Natasha Contardi of Montreal, Canada has been painstakingly documenting her grandmother’s recipes over the years, translating handfuls of flour into standard measurements by repeatedly making the dishes with Nonna herself, to get the “right feel and smell and learn the muscle memory.”
Recently though, she found a bit of a slippery mystery in her family’s recipe box, in very old handwriting on even older paper. She couldn’t read enough Italian cursive to make heads or tails of it, so she asked her grandmother for help. Unfortunately, with the onset of some dementia, Nonna didn’t recognize it.
And that’s where the internet comes in.
Contardi posted photos on Reddit’s r/Old_Recipes subreddit, hoping someone could help her translate, and she found exactly what she was looking for. Rhiannon Gammill, food historian and chef-owner of The Cultured Milkmaid bakery + creamery in Mexico, recognized the word “serpentone,” or snake, and wondered whether her family could be from Umbria, Italy, where there’s a namesake pastry. They are from a village near there, Contardi responded — Pergola — and this recipe was handwritten by her grandmother’s sister-in-law, Rosa, many years ago.
It turns out that serpentone alle mandorle is not just an old recipe, but a very old recipe. Different versions of the recipe available online report it to date back to about 400 A.D., when it was created to commemorate Saint Anatolia’s miraculous escape from a serpent-based execution. Though the earliest use of this almond pastry was limited to Saint Anatolia’s feast day on July 10, Serpentone is now made at other special holidays as well, like Christmas or Passover.
Other Reddit users were able to translate the whole recipe into English, listing eggs, sugar, lemon and cocoa in addition to almonds.
One respondent refined some of the details with knowledge of the Umbrian dialect in particular.
The conversation is a real lesson in cooperative problem-solving. Respondents worked out confusing phrases together, so that the proposed “check to make sure it rises” was better understood to mean “check to be sure the heat isn’t too high.” One translator thought that “put the eyes and the tongue” must have been figurative, to look and taste for doneness, but another points out that those are decorating instructions — to literally place the eyes and tongue into the snake! Some think this recipe is only a filling to be used with an unrecorded pastry, while others say to just press the almond flour dough into shape and top with beaten egg whites.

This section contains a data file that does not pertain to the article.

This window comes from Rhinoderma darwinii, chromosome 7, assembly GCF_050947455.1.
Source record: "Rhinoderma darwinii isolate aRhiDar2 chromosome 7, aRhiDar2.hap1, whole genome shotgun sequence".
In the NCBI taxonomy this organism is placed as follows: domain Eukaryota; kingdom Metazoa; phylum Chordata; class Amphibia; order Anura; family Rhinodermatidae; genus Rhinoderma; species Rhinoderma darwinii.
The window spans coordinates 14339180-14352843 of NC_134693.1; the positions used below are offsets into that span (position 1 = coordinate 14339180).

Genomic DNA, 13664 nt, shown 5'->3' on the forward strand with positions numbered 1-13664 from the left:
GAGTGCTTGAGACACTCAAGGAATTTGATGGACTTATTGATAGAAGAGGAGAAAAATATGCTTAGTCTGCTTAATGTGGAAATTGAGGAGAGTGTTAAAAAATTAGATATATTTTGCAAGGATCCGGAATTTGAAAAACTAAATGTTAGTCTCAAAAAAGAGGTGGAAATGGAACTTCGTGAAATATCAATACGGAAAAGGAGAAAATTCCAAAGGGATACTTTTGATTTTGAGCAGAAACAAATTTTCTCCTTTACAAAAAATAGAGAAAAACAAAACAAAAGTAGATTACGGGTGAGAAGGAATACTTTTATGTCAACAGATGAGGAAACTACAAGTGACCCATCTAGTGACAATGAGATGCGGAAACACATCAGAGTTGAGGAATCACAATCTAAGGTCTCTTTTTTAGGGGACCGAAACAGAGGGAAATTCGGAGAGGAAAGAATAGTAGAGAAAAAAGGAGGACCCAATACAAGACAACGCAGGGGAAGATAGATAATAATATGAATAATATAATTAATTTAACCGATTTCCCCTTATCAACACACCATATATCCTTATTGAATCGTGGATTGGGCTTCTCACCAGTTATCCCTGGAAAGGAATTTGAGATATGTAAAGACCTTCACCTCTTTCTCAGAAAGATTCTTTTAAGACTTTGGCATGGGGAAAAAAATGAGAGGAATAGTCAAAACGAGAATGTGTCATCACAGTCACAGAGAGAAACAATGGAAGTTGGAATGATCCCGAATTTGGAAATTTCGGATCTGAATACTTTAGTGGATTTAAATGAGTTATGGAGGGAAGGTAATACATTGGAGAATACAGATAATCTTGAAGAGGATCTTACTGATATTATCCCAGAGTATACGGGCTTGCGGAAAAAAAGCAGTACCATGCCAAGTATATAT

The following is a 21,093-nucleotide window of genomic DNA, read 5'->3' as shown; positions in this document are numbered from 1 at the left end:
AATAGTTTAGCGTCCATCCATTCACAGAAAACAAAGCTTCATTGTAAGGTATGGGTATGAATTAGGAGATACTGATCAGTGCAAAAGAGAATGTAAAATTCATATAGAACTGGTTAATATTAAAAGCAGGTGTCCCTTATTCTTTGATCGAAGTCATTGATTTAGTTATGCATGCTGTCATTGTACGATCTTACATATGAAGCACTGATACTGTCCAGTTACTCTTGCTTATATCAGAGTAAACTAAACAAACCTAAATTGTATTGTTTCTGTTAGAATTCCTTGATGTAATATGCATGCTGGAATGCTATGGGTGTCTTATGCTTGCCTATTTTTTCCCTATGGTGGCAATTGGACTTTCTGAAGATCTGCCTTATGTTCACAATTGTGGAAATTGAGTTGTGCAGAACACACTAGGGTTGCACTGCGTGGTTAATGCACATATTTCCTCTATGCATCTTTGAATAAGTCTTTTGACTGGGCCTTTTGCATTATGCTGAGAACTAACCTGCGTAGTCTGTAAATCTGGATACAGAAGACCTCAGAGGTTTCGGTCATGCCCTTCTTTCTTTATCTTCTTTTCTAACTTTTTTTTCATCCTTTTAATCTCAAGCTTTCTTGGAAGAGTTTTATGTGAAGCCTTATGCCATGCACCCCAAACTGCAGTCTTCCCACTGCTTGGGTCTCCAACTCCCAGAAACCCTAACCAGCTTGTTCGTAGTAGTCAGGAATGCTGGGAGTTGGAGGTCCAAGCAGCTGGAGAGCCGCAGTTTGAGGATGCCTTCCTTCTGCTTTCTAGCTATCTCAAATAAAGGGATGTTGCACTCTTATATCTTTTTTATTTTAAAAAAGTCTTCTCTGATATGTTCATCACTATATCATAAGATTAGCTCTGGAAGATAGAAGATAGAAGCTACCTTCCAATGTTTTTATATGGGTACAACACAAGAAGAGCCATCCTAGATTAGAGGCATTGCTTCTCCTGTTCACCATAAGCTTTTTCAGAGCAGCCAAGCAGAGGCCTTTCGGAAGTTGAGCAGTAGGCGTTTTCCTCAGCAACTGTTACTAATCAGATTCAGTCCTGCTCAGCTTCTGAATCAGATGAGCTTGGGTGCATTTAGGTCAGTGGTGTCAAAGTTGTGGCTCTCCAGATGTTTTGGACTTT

With a 1,600-year history, it’s no wonder there’s variance in how different people have made it over time. Both almonds and wheat stretch back in that area at least as far back as that, so although Contardi’s recipe turns out to be complete, some other recipes do include a wheat pastry with an egg and almond filling. They also call for all manner of decoration: Incised or candied almond scale patterns, sprinkles, coffee bean eyes and slivered almond teeth are common.
Contardi’s is the only one we could find with chocolate, though. With prompting from Redditor translations, Contardi’s grandmother was able to remember asking her sister-in-law to write down her special version, along with details of preparation that she hadn’t been able to access alone. Contardi gave it a shot this week, topping her own effort with egg white meringue as directed.
She tells us her “giant” Italian family often gets together to cook a big batch of special dishes, though since the pandemic began, the gathering size has “calmed down a bit” to only 20 to 25 people. They make a point of including even very young children so that they learn the recipes, and more importantly, that they cement family relationships.
Contardi has fond memories of her grandfather’s cooking, too, such as enough sauce from his garden tomatoes to last the family for winter, or his home-preserved capicolo and prosciutto. Other Contardi family favorites still in heavy rotation are a cheesy yeast bread called crescia di pasqua, crostata with strawberry jam or marmalade, and ciambelloni, a traditional breakfast-y Bundt cake, made with apples or pears from their own backyard. Nonna’s favorite “feeling fancy” addition? Nutella.
The sweetest thing about this story, though? Contardi tells us that the collective detective work has sparked memories and conversation on two continents and across four generations. “Food is the love language of our family,” she says, “My nonna put it in us.”
Contardi’s Serpentone alle Mandorle Recipe
1 egg white
4 whole eggs
500 grams powdered sugar
500 grams almond flour
100 grams cocoa powder
pinch of cinnamon
1 lemon, zested and juiced
almond slivers, for decorating
1 maraschino cherry, for tongue and eyes
Separate egg white; set aside.
Combine all other ingredients (except for almond slivers and maraschino cherry) in the food processor until smooth.
Place sticky dough in the shape of a snake on a parchment-lined baking sheet.
Bake 30 minutes at 350 F.
Whip egg whites to stiff peaks.
Remove baked snake and top with whites and decorate.
Broil until browned.
Decorate as desired with almond slivers and maraschino cherries.
This article was originally published on TODAY.com
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